|Published online: November 29, 2016||$US5.00|
Between the intense religiosity and social reality in the African-Ibibio society is a gap that seems to produce a paucity of authentic spirituality. Hence, the social conscience of the Ibibio people appears to remain untouched, despite the availability of massive spiritual infrastructure. This article probes the African Ibibio people’s spirituality to ascertain how and to what degree their religious and cultural consciousness mediates the concern for social justice. It explores this issue in light of the manner in which Luke relates spirituality with social issues. Adopting the social-scientific critical approach and participant observation, this article demonstrates that of the four New Testament gospels, Luke stands out with a heightened concern for the poor and underprivileged in society. And, as the twin issue of spirituality and social justice is predicated on the recognition of massive human suffering, this sense of social conscience in the Gospel, therefore, provides a paradigm for the religious adherents and practitioners who fill the socio-religious landscape of the African-Ibibio to address the persistent prevalence of social injustices in the society.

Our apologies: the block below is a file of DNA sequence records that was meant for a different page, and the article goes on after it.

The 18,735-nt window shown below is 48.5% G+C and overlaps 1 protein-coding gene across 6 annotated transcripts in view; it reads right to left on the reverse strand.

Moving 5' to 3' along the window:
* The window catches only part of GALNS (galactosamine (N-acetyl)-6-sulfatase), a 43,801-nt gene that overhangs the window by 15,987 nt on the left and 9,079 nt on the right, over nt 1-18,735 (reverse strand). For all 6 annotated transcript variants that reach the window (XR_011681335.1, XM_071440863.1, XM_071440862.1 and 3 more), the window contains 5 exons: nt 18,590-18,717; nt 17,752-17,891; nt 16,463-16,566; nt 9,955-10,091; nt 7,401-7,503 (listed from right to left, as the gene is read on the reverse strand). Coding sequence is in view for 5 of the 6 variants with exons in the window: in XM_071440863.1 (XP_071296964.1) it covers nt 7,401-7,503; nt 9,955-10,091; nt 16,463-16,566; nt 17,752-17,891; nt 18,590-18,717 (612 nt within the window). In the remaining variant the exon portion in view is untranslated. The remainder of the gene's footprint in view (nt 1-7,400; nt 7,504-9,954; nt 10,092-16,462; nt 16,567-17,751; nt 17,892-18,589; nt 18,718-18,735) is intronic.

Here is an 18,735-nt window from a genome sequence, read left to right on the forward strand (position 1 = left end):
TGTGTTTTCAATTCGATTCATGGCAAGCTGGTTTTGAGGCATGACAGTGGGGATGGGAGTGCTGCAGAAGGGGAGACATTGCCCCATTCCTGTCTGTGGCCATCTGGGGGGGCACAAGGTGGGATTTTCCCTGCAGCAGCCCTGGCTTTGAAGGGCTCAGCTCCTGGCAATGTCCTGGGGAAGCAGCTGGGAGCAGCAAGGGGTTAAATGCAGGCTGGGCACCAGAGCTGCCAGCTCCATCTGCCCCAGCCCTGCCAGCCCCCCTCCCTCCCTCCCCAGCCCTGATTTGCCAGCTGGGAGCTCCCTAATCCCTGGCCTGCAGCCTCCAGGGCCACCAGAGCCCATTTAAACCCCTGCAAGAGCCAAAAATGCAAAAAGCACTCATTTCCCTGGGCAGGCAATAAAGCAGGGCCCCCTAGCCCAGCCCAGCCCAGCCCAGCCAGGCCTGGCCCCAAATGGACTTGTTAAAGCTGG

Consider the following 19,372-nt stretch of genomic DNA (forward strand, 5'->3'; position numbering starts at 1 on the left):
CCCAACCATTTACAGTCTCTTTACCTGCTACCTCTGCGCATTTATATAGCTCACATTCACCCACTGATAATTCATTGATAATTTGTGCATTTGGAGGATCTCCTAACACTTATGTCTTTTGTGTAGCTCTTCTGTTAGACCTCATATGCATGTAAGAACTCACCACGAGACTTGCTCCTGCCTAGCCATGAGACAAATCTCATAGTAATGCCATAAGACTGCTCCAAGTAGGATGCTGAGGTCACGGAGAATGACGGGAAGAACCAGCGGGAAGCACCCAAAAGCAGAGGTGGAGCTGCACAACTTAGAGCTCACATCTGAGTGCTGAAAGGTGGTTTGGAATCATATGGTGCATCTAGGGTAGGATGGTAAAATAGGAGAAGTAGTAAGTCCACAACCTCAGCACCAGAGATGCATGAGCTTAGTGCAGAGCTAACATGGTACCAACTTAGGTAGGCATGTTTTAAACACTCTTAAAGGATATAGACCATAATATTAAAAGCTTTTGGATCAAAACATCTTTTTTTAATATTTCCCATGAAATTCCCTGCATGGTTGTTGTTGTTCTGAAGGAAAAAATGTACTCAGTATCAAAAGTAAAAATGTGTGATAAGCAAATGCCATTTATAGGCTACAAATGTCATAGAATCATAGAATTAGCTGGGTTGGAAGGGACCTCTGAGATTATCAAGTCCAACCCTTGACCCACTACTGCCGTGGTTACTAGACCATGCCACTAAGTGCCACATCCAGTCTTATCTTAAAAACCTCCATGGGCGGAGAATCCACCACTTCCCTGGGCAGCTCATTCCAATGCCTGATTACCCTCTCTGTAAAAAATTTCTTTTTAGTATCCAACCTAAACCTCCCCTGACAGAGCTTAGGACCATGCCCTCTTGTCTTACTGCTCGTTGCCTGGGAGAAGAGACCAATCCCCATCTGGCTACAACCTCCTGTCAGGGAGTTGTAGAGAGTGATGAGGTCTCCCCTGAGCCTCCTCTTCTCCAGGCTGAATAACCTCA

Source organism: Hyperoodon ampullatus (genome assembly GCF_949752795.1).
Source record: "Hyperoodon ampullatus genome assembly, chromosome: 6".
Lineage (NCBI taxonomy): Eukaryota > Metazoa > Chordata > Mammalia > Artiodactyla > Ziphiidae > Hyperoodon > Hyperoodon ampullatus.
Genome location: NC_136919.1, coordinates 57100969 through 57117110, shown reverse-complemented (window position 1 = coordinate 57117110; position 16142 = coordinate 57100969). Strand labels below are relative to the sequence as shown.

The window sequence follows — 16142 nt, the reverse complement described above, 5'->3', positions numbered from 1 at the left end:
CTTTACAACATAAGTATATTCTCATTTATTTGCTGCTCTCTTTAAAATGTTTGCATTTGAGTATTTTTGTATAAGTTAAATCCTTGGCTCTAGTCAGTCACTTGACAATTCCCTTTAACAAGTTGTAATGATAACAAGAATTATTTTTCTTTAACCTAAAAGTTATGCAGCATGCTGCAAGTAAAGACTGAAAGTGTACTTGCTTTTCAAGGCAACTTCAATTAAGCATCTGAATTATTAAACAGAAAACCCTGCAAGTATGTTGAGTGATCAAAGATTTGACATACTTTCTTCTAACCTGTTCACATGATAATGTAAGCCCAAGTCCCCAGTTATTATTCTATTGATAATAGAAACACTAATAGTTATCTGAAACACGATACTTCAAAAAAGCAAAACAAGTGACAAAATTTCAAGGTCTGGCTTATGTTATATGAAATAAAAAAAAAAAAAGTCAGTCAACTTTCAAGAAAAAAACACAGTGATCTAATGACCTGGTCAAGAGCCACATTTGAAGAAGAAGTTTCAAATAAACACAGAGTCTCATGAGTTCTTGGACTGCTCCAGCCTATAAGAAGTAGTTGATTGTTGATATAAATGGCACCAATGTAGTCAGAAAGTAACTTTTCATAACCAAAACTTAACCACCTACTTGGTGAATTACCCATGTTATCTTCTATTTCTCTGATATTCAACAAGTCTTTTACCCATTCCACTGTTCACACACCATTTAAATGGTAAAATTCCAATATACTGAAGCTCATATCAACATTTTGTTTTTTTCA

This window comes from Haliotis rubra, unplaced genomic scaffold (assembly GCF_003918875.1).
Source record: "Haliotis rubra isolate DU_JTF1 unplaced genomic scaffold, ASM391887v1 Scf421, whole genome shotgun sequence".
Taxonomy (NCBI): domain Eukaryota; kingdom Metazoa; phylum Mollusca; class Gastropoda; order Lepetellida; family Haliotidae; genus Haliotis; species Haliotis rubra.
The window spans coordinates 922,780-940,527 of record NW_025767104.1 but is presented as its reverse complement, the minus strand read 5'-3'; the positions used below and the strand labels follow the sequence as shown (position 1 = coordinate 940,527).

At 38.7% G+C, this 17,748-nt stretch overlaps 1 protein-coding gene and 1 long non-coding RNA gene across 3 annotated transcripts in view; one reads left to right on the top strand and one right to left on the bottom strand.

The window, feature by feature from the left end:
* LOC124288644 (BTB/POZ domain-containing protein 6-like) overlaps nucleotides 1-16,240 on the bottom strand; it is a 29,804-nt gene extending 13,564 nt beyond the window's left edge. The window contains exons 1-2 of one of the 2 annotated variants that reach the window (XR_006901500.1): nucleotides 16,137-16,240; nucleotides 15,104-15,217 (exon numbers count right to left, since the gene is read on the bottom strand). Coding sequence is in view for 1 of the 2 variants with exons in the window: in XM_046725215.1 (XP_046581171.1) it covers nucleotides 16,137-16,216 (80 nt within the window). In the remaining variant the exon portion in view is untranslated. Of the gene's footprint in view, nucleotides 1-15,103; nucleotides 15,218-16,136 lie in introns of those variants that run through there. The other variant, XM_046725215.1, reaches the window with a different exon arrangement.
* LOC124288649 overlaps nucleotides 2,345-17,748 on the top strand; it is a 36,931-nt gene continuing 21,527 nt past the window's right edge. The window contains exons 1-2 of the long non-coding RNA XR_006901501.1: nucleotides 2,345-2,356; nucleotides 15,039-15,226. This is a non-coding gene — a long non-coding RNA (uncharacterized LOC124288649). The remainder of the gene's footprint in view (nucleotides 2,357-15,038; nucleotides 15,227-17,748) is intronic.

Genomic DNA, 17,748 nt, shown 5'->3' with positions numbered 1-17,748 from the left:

|Keywords:||African-Ibibio, Luke’s Gospel, Spirituality, Social Justice|
The International Journal of Religion and Spirituality in Society, Volume 7, Issue 1, March 2017, pp.39-51. Article: Print (Spiral Bound). Published online: November 29, 2016 (Article: Electronic (PDF File; 448.797KB)).
Lecturer, Department of Religious and Cultural Studies, Faculty of Arts, University of Uyo, Uyo, Akwa Ibom State, Nigeria